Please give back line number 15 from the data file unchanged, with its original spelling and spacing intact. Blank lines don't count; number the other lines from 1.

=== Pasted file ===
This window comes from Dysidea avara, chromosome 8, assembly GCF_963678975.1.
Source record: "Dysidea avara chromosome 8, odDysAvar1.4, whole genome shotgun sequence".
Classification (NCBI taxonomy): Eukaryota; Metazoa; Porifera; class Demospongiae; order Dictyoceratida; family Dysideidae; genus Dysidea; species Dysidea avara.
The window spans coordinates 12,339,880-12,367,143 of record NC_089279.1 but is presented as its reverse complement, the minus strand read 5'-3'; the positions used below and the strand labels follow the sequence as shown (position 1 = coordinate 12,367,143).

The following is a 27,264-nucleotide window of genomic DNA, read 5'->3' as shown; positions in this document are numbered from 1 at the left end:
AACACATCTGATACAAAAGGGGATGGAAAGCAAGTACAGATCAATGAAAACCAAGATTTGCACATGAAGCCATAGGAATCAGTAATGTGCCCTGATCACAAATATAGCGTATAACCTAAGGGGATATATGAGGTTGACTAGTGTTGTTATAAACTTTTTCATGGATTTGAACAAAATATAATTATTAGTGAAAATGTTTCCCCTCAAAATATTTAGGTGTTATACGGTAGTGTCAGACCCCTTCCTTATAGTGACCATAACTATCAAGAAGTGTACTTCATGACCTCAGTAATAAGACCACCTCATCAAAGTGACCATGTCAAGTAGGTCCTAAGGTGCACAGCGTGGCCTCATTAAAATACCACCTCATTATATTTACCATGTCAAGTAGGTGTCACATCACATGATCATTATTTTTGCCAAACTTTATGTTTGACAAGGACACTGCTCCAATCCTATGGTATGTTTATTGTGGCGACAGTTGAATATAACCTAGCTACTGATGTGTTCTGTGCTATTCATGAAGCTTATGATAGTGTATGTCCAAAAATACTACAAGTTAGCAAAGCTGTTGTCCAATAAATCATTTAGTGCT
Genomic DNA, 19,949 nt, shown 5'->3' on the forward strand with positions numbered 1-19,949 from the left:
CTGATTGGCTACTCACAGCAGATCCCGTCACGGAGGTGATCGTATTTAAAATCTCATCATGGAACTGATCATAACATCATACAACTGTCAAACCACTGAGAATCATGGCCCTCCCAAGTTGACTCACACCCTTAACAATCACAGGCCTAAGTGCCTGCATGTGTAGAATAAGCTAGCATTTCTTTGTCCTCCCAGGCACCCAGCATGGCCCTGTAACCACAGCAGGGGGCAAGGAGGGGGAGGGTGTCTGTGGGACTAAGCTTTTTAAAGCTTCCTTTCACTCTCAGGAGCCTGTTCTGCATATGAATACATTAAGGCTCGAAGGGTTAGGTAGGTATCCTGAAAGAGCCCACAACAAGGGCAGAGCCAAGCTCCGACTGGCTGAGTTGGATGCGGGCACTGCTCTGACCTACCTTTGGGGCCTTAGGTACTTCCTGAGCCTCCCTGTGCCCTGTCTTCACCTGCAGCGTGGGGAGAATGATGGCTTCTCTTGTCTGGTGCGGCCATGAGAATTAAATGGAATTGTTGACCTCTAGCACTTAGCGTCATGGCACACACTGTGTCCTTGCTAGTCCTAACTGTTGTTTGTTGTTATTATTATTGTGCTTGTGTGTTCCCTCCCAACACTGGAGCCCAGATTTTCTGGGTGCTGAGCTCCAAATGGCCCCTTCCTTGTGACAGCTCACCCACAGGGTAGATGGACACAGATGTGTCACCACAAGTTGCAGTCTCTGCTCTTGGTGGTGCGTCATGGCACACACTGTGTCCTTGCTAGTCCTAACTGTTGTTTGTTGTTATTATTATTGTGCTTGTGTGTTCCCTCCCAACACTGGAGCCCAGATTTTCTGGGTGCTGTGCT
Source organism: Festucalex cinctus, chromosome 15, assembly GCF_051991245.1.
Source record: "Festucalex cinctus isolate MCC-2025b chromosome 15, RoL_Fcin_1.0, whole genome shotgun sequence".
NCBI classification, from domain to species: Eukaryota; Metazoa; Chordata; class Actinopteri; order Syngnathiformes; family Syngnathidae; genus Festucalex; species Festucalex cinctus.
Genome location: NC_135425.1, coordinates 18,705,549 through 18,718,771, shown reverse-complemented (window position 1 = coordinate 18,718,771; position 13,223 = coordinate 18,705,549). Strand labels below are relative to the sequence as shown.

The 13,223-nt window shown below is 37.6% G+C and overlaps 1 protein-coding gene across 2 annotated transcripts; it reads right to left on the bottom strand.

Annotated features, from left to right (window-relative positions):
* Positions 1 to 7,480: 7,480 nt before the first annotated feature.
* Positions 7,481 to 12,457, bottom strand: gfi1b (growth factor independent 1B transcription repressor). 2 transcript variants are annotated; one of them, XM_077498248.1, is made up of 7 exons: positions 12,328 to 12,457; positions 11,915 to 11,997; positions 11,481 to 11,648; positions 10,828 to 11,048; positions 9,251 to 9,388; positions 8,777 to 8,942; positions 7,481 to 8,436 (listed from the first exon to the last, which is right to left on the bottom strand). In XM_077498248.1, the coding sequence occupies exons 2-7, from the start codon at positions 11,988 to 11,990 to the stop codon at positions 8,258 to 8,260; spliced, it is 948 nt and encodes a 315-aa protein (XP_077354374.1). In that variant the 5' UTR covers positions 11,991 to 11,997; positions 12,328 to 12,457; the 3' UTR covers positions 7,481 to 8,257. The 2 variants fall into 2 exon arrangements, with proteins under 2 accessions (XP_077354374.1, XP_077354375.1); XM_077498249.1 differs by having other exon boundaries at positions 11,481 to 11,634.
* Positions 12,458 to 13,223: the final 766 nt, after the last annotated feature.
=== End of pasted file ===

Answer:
* Positions 1 to 7,480: 7,480 nt before the first annotated feature.